The objective of this project is to utilize the high piezoresistivity of single-walled semiconducting Carbon Nanotubes (CNTs) as the active material for strain sensors. CNTs can provide a sensitivity gain several orders of magnitude greater than current metal foil strain sensors, and by using inexpensive fabrication processes like inkjet printing, such sensors may be economically competitive. One of the long-standing frustrations when it comes to using carbon nanotubes is the difficulty of their placement on a substrate. The piezoresistive response of CNTs is only significant when they are strained along their length, so it follows that the CNTs composing the active film of a sensor be aligned all in the same direction.
Currently, we have developed a way to fabricate films of well aligned and mutually oriented CNTs using solely inkjet printing. We do this by exploiting the natural liquid crystallinity of highly concentrated CNT solutions. Plainly, when CNTs are suspended in solution at high concentration they spontaneously assemble such that they are oriented in parallel to one another. By inkjet printing such solutions we found it possible to fabricate CNT films where the tubes were aligned in parallel to one another and oriented in a direction that was governed by the geometrical edge of the film. Thus, if a very high aspect ratio film was printed the CNTs were oriented largely in a line, as seen in the figures below.
Journal: Langmuir, 28 (23): 8753-8759.
Date: May 9, 2012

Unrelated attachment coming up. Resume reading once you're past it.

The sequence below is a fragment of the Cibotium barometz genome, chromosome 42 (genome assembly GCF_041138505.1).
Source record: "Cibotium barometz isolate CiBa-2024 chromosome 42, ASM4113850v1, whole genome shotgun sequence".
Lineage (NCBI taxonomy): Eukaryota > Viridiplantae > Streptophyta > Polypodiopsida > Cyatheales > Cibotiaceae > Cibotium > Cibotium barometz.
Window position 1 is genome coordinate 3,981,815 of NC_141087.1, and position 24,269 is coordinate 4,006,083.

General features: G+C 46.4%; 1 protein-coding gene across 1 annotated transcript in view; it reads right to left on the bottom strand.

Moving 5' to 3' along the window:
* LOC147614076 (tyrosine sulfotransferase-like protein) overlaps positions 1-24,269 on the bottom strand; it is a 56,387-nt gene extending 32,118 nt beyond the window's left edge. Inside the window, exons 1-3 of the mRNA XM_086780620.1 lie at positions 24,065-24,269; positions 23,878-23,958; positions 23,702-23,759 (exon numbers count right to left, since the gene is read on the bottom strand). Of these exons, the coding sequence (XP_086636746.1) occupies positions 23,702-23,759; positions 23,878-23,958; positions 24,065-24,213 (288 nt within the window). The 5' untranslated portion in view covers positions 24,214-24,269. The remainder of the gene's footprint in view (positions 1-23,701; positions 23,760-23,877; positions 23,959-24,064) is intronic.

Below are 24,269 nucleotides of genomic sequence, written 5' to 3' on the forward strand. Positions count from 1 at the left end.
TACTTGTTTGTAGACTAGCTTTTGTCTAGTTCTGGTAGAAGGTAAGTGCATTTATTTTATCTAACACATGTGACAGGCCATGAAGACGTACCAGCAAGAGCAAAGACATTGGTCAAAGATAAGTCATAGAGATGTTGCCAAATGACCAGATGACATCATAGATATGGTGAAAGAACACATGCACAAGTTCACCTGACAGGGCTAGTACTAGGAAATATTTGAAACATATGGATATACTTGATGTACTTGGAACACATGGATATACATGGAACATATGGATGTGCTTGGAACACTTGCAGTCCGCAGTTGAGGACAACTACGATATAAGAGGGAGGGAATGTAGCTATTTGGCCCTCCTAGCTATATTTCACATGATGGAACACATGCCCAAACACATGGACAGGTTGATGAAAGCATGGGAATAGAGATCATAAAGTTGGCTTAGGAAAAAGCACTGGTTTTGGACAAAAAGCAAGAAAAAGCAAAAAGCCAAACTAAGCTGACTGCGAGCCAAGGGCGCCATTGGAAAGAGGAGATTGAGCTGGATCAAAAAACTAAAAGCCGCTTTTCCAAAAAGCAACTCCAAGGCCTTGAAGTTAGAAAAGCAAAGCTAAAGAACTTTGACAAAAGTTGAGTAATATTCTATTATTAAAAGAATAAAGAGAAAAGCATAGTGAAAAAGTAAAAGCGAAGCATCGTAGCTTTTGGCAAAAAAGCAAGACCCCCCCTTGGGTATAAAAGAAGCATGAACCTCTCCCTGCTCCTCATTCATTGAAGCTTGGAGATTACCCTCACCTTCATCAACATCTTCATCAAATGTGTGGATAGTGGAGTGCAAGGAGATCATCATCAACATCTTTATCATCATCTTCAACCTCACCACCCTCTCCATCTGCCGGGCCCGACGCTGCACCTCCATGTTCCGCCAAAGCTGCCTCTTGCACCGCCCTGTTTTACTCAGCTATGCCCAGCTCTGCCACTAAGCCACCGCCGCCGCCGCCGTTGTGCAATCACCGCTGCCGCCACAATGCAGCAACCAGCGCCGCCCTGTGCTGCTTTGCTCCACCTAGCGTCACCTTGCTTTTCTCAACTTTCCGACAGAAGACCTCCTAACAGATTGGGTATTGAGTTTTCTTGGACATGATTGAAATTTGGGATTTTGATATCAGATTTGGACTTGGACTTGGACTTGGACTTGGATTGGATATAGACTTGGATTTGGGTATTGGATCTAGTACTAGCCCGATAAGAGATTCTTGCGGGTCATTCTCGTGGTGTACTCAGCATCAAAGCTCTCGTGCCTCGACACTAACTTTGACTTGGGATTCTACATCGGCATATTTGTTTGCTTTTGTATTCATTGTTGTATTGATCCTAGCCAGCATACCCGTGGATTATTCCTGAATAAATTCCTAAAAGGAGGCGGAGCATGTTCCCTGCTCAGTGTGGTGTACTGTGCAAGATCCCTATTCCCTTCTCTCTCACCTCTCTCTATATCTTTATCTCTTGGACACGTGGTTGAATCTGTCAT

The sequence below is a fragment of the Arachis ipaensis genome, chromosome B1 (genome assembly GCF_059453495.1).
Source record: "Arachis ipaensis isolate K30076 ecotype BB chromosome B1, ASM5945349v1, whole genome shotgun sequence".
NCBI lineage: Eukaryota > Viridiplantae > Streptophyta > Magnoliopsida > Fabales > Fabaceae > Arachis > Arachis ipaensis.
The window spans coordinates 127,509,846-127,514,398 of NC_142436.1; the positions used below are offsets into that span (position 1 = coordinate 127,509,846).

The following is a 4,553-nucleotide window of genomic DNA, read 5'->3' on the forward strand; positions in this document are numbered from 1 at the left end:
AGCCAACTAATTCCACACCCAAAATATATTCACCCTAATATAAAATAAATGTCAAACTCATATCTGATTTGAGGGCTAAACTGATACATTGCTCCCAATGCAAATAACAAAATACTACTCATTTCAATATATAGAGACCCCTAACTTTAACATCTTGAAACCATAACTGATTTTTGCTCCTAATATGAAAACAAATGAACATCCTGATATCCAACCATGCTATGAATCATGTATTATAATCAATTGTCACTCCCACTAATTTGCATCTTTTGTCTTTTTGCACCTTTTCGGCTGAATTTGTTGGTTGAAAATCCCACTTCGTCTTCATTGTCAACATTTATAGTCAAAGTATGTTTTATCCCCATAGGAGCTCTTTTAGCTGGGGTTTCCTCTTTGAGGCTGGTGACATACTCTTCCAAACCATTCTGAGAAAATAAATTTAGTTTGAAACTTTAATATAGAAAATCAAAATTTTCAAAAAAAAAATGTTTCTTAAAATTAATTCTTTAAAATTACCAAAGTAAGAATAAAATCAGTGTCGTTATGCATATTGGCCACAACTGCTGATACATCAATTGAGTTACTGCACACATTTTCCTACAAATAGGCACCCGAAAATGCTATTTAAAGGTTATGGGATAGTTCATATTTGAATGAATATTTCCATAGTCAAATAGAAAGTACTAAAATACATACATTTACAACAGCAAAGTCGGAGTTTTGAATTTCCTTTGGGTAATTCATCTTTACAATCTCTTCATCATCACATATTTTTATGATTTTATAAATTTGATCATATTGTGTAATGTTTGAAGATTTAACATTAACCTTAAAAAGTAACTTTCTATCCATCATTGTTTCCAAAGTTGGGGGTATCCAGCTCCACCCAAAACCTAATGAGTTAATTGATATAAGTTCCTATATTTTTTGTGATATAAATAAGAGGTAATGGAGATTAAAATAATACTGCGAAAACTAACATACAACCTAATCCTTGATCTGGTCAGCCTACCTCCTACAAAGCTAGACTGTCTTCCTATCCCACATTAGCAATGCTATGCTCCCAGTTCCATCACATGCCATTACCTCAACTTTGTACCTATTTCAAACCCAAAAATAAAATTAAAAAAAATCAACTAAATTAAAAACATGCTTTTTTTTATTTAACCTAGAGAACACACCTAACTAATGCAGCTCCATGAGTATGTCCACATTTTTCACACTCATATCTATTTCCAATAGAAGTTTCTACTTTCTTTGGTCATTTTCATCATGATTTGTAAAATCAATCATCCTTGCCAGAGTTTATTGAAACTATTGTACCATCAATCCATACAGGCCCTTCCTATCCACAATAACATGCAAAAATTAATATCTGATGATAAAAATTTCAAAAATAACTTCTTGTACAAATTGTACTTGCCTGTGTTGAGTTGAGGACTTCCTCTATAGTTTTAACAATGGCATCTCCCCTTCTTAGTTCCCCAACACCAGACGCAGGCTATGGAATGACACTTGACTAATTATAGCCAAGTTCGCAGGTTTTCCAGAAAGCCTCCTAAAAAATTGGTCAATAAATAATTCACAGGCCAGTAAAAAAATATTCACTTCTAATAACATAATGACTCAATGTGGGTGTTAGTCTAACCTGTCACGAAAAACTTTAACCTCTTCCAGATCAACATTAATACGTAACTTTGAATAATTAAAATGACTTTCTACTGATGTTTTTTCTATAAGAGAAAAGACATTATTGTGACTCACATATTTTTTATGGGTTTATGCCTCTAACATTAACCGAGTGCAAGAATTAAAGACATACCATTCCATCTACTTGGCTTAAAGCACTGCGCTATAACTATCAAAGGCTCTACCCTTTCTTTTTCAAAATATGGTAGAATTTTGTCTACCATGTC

Abstract: An inkjet printing procedure for depositing films of carbon nanotubes (CNTs) that exhibit a very high degree of long-range mutual alignment as well as a controlled orientation with respect to the printed geometry is presented. CNT self-assembly was induced by the intrinsic lyotropic liquid crystallinity of CNT suspensions. Sufficient concentrations are reached by matching the inkjet deposition rate to the numerically modeled local evaporation rate of the printed feature and enable the CNT suspension to be printed using standard inkjet printing. Surface alignment was verified using scanning electron microscopy (SEM) and polarized light microscopy. In addition, the bulk morphology was investigated and found to be composed of stacked planar layers that did not necessarily have the same long-range orientation found on the surface. The bulk morphology was characterized by removing layers through an elastomeric peeling process and by observing cross sections of the films using SEM. CNT concentration and length were spanned experimentally, and it was found that very short and very long CNTs as well as low concentration suspensions did not yield long-range alignment. Download